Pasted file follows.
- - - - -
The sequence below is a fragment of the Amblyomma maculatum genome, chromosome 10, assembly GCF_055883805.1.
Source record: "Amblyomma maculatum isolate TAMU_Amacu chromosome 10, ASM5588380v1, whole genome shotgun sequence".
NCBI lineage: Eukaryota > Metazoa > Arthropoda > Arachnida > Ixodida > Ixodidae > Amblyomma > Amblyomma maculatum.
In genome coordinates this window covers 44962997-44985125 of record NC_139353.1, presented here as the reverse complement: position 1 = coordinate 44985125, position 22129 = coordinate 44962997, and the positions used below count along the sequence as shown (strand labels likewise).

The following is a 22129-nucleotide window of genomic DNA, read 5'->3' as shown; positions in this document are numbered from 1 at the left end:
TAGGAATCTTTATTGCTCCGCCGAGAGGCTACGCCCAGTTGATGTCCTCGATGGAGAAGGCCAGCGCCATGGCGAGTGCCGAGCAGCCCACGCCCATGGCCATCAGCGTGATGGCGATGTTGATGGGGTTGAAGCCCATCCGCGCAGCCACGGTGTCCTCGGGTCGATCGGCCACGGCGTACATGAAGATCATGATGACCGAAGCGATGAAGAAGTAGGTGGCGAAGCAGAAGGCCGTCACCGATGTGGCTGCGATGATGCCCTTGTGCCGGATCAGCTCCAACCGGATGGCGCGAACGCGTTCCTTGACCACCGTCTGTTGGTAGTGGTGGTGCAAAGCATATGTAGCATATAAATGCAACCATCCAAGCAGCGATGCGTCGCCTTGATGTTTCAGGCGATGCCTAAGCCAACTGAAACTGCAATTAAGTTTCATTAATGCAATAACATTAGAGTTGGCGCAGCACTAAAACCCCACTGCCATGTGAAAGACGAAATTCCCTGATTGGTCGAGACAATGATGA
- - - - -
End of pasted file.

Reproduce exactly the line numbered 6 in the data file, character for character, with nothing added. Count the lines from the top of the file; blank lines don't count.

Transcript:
TAGGAATCTTTATTGCTCCGCCGAGAGGCTACGCCCAGTTGATGTCCTCGATGGAGAAGGCCAGCGCCATGGCGAGTGCCGAGCAGCCCACGCCCATGGCCATCAGCGTGATGGCGATGTTGATGGGGTTGAAGCCCATCCGCGCAGCCACGGTGTCCTCGGGTCGATCGGCCACGGCGTACATGAAGATCATGATGACCGAAGCGATGAAGAAGTAGGTGGCGAAGCAGAAGGCCGTCACCGATGTGGCTGCGATGATGCCCTTGTGCCGGATCAGCTCCAACCGGATGGCGCGAACGCGTTCCTTGACCACCGTCTGTTGGTAGTGGTGGTGCAAAGCATATGTAGCATATAAATGCAACCATCCAAGCAGCGATGCGTCGCCTTGATGTTTCAGGCGATGCCTAAGCCAACTGAAACTGCAATTAAGTTTCATTAATGCAATAACATTAGAGTTGGCGCAGCACTAAAACCCCACTGCCATGTGAAAGACGAAATTCCCTGATTGGTCGAGACAATGATGA